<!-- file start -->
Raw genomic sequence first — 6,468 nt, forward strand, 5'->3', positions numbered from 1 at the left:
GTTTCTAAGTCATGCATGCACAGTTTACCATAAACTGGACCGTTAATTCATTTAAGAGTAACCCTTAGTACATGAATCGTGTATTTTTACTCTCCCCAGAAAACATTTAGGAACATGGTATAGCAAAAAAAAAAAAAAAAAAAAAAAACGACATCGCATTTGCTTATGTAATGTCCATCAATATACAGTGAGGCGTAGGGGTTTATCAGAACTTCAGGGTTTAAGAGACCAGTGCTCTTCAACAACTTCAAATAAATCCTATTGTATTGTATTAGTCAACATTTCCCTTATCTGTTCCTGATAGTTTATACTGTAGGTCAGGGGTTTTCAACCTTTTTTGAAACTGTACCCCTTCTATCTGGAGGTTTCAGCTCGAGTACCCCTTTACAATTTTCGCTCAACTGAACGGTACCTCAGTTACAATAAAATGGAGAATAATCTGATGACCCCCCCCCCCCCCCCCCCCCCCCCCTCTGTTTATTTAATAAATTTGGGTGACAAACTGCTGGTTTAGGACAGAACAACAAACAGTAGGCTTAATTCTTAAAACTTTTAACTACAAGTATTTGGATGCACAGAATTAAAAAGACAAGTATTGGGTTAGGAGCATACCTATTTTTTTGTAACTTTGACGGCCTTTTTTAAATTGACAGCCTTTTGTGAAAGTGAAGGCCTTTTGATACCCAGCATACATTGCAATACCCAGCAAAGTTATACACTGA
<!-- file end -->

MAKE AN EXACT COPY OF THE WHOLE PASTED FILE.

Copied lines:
Raw genomic sequence first — 6,468 nt, forward strand, 5'->3', positions numbered from 1 at the left:
GTTTCTAAGTCATGCATGCACAGTTTACCATAAACTGGACCGTTAATTCATTTAAGAGTAACCCTTAGTACATGAATCGTGTATTTTTACTCTCCCCAGAAAACATTTAGGAACATGGTATAGCAAAAAAAAAAAAAAAAAAAAAAAACGACATCGCATTTGCTTATGTAATGTCCATCAATATACAGTGAGGCGTAGGGGTTTATCAGAACTTCAGGGTTTAAGAGACCAGTGCTCTTCAACAACTTCAAATAAATCCTATTGTATTGTATTAGTCAACATTTCCCTTATCTGTTCCTGATAGTTTATACTGTAGGTCAGGGGTTTTCAACCTTTTTTGAAACTGTACCCCTTCTATCTGGAGGTTTCAGCTCGAGTACCCCTTTACAATTTTCGCTCAACTGAACGGTACCTCAGTTACAATAAAATGGAGAATAATCTGATGACCCCCCCCCCCCCCCCCCCCCCCCCCTCTGTTTATTTAATAAATTTGGGTGACAAACTGCTGGTTTAGGACAGAACAACAAACAGTAGGCTTAATTCTTAAAACTTTTAACTACAAGTATTTGGATGCACAGAATTAAAAAGACAAGTATTGGGTTAGGAGCATACCTATTTTTTTGTAACTTTGACGGCCTTTTTTAAATTGACAGCCTTTTGTGAAAGTGAAGGCCTTTTGATACCCAGCATACATTGCAATACCCAGCAAAGTTATACACTGA